What You Should Know about Your Parents’ Estate Planning in Alpine

Talking to older or retired parents about their estate plan isn’t necessarily something we look forward to, but elder lawyers in Alpine have seen first-hand why it’s so important.  Of course you don’t want to think about your parents’ death or to come across as insensitive or greedy.  On the other hand, though, ignoring these important conversations tends to make things significantly more difficult and expensive down the road.

Is there a Plan in Place?

There are several things that you should know about your parents’ estate plan, the first of which is whether or not they actually have one.  If not, you’ll want to start looking into elder lawyers in Alpine to get the process started.  Not only will an elder lawyer help with wills and trusts, but they can also help fund retirement, assist with senior living options, and much more.

Who Is the Executor?

Once it’s been established that there is an estate plan on record, it will be helpful to know who has been named as the executor.  Because parents don’t always share this information in advance, it can come as a blow to those not chosen.  Instead of waiting until feelings are already raw, knowing in advance gives everyone time to accept the decision, not to mention the parents have the opportunity to explain why they made the choice they did.

Any Surprises?

Speaking of explaining choices, your parents may have asked their elder lawyer to include things in the estate plan that aren’t immediately understood by the heirs.  For example, perhaps one sibling is given real estate and another is given cash.  By discussing the reasons behind these kinds of choices, the parent can make their reasoning apparent rather than leaving everyone to guess later.  This is an excellent way to avoid hurt feelings and familial drama later.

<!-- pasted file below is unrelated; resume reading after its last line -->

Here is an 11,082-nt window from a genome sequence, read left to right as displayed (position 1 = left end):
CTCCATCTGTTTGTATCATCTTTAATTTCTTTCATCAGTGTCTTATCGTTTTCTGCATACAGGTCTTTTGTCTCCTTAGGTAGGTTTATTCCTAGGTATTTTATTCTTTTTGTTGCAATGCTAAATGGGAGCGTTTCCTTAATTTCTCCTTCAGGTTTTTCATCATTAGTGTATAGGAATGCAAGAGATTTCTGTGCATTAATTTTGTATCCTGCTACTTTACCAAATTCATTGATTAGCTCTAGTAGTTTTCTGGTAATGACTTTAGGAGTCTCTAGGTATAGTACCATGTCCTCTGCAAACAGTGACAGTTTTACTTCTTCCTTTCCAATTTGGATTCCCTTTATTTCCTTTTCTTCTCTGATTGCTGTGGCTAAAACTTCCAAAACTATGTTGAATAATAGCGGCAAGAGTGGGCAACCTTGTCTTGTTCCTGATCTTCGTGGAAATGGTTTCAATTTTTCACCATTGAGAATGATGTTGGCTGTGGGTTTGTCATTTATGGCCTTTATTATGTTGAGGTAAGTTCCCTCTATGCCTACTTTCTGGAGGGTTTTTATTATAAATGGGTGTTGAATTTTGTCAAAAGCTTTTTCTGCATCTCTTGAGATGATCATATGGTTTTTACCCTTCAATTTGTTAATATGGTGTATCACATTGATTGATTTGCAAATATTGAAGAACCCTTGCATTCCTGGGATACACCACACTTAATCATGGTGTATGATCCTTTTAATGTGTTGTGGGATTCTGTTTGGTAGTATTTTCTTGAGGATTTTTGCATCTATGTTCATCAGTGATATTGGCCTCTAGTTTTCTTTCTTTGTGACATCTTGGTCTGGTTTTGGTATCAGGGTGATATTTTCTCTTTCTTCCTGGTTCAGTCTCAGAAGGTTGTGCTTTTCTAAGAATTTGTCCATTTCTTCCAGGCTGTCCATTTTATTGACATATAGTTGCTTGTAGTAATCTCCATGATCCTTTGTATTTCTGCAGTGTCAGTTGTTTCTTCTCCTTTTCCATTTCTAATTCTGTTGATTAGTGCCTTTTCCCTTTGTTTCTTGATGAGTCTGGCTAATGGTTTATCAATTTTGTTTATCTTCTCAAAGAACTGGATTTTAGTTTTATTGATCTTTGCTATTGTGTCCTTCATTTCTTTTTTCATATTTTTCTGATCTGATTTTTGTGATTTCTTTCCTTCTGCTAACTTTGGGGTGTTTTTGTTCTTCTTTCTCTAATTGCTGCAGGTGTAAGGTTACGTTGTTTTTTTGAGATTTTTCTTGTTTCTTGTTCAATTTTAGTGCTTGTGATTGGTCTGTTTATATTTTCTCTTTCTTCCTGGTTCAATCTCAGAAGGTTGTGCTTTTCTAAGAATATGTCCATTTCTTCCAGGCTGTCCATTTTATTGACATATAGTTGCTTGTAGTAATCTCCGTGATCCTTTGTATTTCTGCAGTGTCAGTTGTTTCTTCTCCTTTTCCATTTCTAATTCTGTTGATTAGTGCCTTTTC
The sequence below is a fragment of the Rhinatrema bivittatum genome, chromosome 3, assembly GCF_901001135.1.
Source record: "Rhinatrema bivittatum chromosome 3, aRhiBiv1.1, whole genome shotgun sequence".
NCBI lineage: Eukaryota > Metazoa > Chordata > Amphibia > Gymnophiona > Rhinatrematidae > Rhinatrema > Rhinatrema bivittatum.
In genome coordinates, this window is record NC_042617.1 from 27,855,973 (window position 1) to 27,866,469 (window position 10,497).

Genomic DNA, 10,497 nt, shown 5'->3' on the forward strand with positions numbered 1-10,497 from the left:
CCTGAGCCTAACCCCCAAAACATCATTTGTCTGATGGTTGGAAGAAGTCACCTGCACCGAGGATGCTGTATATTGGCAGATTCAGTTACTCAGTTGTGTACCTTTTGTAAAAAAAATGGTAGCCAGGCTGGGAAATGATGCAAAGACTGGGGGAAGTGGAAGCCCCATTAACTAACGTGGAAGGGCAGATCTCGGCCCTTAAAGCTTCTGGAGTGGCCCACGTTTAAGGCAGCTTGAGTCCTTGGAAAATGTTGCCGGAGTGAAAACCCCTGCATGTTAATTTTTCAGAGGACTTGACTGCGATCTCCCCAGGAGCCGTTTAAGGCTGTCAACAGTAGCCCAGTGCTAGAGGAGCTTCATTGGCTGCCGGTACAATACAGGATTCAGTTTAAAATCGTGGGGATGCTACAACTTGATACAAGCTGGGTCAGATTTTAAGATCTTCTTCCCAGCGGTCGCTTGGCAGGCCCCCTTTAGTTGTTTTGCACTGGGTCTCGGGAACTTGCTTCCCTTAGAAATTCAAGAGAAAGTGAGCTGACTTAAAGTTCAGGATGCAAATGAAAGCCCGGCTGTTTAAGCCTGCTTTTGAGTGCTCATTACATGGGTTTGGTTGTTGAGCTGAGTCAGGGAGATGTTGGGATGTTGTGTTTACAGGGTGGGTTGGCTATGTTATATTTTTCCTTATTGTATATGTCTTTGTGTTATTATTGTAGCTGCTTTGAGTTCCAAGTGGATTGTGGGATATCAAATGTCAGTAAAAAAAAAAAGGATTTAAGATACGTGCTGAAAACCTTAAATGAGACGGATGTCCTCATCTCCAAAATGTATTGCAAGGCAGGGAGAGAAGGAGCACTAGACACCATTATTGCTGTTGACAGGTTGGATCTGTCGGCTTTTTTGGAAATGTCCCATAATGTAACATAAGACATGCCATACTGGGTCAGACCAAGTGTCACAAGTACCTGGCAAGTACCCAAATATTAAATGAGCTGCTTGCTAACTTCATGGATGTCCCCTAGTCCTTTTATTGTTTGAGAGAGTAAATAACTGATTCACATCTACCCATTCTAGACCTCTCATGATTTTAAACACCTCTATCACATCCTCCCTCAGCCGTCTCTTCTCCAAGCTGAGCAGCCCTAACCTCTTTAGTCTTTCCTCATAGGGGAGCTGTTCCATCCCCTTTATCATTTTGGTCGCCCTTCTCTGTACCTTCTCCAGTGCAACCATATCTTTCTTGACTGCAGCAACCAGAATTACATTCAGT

Where Is the Information?

If your parent became incapacitated, would you know where to find their healthcare directive?  If you needed to pay the mortgage or car payment, would you know where to send the money and how much?  Would you even know what accounts to access?  And, if your parent should pass away, would you know where the will was, how to access a safe deposit box, or what funeral home to call?

In order to do any of these things, you need to know where to find your parents’ legal documents.  A fireproof safe is a reasonable place to keep them if they’re in the home, just make sure that you (or the person designated by your parent) has the combination or key to the lock.  Insurance policies, deeds and titles, and similar documents can be organized into a binder to make them easier to work with when the time comes.  Mom or dad’s elder lawyer will be able to help in determining what needs to be included in this binder.

Talking to your parents about this kind of stuff isn't easy, but it is so very important.  It will save considerable time, effort, and potentially hurt feelings later if the family is able to work with an Alpine elder lawyer and get things organized now.

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